Individuals who also have a dystonic movement disorder may particularly benefit from trihexyphenidyl. In these children, much higher doses may be necessary. For dystonia management, Professor Robert Surtees from Great Ormond Street recommended total upper dose limits of 9 mg/day in infants, 30 mg/day in children and 60 mg/day in adolescents.22 As these doses are far higher than those recommended in the British National Formulary, careful review of children is necessary. However, it may take such a significant dose to help with motor fluidity. Obviously with higher doses, there is a greater potential of side effects; primarily of urinary retention, gastrointestinal disturbance, irritability or paroxysmal increased dyskinetic movements. The side effects are reversible with dose reduction.

Benztropine—oral

There have been a few reports of limited validity that benztropine also has a positive effect on drooling. Dose ranges of 3–3.8 mg/day have been cited. High levels of side effects are seen including anxiety, depression and sedation.23

Ipratropium bromide—inhaled

Inhaled ipratropium bromide (Atrovent, Boehringer Ingelheim) is a quaternary ammonium derivative of Atropine. It is an anticholinergic compound with bronchodilator properties. It is used in the management of asthma, and on inhalation, it has an onset of effect within 5–15 min, a peak effect at 1–2 h and a half-life of 3–4 h. Some effect is observed up to 8 h post-inhalation (table 6).

Table 6

Ipratropium bromide doses

There is a low level of observed systemic side effects, most commonly headache, tachycardia, blurred vision from accommodative problems and gastrointestinal dysmotility. The most common observed “side effect” is drying of the mouth in between 9.3% and 15%. In adult populations, this side effect has been used to some effect to reduce sialorrhoea in individuals with Parkinson's disease.24 As it is generally well tolerated and easy to give via a nebulised solution, it is a useful adjunct in children. However, no trials as yet have been reported in the paediatric literature

Botulinum toxin type A injections (Botox, Allergan; Dysport, Ipsen)

Considerable work has been reported on over the last decade looking at the use of targeted botulinum toxin type A injected into the salivary glands.25,,34 When injected directly, this potent neurotoxin is taken up into the parasympathetic end plate and irreversibly blocks release of ACh. Reinnervation occurs as regression of the terminal end plates within the injected salivary gland occurs followed by re-sprouting from the end of the axonal sheath to create a new neuroglandular junction. Quantitative and qualitative benefit is reported for between 1 and 6 months with maximum benefit at 4–6 weeks post-injection. Potential side effects are major, particularly thickening of secretions and dysphagia.

This is an off-license use of botulinum toxin type A but has been recognised in peer-reviewed documents such as the European Consensus statement as causing reproducible benefit.35 Injection must occur under ultrasound guidance to ensure correct positioning of the needle.36 Dosing and volume of diluent (aliquot) are also vital (table 7).

Table 7

Botulinum toxin A—dose ranges

Generally, those of us who regularly perform injections to the salivary glands would recommend the following:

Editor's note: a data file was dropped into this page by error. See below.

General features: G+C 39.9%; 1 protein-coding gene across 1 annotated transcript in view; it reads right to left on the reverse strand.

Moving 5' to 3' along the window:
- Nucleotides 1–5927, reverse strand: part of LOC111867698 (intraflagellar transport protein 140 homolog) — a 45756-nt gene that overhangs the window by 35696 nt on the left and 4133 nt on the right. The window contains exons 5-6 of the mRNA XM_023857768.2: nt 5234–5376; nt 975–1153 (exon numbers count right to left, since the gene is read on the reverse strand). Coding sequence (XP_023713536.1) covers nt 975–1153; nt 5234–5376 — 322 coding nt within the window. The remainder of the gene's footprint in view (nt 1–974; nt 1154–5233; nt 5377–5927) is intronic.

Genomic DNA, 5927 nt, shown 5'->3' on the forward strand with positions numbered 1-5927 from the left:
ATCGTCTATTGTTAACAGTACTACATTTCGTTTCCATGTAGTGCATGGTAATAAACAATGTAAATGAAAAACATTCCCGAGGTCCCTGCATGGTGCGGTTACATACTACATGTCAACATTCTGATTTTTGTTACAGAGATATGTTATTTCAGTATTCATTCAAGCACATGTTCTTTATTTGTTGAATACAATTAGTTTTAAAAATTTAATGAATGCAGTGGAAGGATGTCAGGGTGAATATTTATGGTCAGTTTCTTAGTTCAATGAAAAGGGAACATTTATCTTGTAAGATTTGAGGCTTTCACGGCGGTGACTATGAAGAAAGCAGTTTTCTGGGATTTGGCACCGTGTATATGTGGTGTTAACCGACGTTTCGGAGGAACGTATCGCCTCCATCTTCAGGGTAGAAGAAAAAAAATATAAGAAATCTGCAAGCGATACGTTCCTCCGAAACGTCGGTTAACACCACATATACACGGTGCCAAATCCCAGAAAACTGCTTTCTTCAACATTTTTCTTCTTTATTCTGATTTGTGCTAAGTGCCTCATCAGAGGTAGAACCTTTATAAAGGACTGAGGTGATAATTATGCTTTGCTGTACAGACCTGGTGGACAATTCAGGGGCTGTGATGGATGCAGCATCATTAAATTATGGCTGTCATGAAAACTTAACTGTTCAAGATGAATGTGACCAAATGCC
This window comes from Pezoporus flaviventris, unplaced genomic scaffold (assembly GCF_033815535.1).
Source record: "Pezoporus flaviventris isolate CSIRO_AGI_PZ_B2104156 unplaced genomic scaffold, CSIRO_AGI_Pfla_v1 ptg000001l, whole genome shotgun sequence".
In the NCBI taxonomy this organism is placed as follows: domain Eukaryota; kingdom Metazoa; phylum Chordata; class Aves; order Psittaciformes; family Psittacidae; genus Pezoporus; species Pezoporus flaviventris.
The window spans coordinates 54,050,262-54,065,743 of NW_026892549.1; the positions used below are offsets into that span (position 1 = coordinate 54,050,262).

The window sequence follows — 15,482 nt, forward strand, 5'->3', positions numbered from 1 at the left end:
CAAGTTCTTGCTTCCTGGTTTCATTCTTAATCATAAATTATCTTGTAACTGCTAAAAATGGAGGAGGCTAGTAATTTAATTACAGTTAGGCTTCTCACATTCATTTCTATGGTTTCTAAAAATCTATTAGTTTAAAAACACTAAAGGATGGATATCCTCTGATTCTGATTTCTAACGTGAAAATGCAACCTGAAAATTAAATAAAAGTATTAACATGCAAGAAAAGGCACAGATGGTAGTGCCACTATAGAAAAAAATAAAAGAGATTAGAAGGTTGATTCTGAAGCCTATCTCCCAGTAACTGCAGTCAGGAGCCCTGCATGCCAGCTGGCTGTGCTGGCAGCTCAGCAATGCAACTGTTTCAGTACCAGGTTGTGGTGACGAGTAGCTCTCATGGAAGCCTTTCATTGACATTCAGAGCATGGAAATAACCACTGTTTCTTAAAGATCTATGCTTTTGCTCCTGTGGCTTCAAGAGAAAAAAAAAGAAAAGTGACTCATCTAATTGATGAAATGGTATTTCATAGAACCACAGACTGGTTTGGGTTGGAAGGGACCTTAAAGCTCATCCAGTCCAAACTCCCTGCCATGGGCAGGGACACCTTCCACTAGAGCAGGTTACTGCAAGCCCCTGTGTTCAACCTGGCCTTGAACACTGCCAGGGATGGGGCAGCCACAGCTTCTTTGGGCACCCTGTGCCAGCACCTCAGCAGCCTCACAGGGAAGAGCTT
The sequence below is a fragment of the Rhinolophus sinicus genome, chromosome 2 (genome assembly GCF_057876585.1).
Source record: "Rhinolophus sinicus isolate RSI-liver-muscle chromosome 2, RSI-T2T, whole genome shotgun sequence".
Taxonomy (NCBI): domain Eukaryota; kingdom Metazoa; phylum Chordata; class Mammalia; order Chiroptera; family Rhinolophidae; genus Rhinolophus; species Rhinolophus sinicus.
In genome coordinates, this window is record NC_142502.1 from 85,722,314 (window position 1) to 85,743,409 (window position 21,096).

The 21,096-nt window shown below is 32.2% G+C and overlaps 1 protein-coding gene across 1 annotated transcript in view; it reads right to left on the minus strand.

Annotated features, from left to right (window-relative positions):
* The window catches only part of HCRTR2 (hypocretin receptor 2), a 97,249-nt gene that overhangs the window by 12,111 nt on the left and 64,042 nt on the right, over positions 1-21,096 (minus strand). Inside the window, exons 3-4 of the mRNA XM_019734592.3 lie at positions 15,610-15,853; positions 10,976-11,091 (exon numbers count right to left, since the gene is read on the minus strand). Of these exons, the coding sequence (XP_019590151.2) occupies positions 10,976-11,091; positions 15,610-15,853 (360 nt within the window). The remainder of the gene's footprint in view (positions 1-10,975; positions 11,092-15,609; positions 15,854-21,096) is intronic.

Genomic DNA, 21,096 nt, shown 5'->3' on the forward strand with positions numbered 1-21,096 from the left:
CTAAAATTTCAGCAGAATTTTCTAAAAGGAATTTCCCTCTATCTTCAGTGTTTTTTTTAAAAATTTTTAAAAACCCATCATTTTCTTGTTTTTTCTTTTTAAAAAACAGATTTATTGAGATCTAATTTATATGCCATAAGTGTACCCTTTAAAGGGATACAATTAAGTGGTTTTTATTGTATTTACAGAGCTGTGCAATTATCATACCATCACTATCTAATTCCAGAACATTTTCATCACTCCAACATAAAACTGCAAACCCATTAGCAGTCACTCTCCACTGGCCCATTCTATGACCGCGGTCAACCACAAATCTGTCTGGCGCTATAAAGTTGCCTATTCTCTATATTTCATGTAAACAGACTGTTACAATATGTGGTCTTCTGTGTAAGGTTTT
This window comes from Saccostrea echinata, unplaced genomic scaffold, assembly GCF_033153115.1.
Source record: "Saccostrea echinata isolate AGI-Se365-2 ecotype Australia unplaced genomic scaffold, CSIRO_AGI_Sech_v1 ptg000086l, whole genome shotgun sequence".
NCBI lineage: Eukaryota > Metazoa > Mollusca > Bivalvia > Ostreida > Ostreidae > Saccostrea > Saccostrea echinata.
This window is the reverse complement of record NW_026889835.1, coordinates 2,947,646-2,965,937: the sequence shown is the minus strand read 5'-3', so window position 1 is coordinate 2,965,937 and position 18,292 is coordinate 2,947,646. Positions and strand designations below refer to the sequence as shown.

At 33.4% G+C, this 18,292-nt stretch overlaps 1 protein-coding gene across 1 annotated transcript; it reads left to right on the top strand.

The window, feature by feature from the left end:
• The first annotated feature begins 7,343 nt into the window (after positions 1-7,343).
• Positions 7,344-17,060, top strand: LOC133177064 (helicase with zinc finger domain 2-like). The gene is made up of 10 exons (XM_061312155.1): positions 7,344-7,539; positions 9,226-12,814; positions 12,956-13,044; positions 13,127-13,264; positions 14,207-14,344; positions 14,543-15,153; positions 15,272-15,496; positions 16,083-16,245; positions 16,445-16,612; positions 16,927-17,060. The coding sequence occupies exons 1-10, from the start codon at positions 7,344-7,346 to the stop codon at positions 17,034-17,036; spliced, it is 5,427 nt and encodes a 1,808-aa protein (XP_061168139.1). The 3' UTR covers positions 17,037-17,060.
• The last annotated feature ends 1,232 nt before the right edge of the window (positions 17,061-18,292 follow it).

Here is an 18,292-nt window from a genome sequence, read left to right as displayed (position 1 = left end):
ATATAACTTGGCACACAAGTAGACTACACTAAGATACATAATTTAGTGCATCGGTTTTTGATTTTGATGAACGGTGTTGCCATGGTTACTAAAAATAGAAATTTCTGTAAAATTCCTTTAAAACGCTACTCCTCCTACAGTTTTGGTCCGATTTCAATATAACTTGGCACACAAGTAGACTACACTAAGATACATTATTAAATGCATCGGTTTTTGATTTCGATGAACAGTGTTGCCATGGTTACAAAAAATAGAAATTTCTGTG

• Do not do it—use a tertiary specialist centre, it is scary up there!

  • Keep doses low to limit potential side effects of dysphagia due to mal-placement or spread of toxin to surrounding muscles

  • Consider halving recommended doses in children <8 years old or if the salivary glands look small

  • Keep diluent of normal saline aliquot low for the same reason

  • Always use ultrasound guidance25 28 34

  • Ensure adequate local anaesthetic and sedation; many units use general anaesthetic alone

  • Specialist personal practice will lead to which combination of salivary glands is injected, generally submandibular glands plus one or two parotid glands.

  • Most studies use Botox; there is some anecdotal evidence for less spread and, therefore, a safer side effect profile but use which ever preparation your centre is used to.

  • Do not attempt to do it unless you are well trained and confident of your skill; talk to your ENT and radiological colleagues.

Surgery

A number of different surgical approaches have been used to help with sialorrhoea.37,,40 Also, in adults targeted, radiotherapy is used, though this is not a treatment approach in the paediatric population (table 8).

Table 8

Surgical procedures

Results of drooling surgery in children are variable.41 Some children gain considerable long-term benefit. For others, there is only a temporary improvement, with consequences of a dry mouth, poor oral hygiene, dental decay and difficulty in chewing. Obviously, the expertise of the surgeon is vital when considering any “definitive” procedure.

Summary

The assessment and management of chronic drooling in children is best coordinated by a specialist multidisciplinary team liaising with local services. There are a considerable number of options for treatment depending on the age of the child and the severity of the problem. Therapy-based and conservative options should be considered first, after potential dental or “conservative” ENT options are ruled out. Unless there are specific contraindications, it is best to then try medical treatment before progressing to surgical procedures.

However, the published evidence base for many of the treatments described is patchy at best. As the problem is so significant to many children and their families, this is undoubtedly an area that needs future large-scale comparative study.

Figure 1

Personal practice algorithm.

*Just to stress that the proven efficacy of the various oral, topical and inhaled anticholinergics is limited and others individual practice may vary as to the order of which to use. I use this algorithm.

References

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Footnotes

  • Competing interests None.

  • Provenance and peer review Commissioned; externally peer reviewed.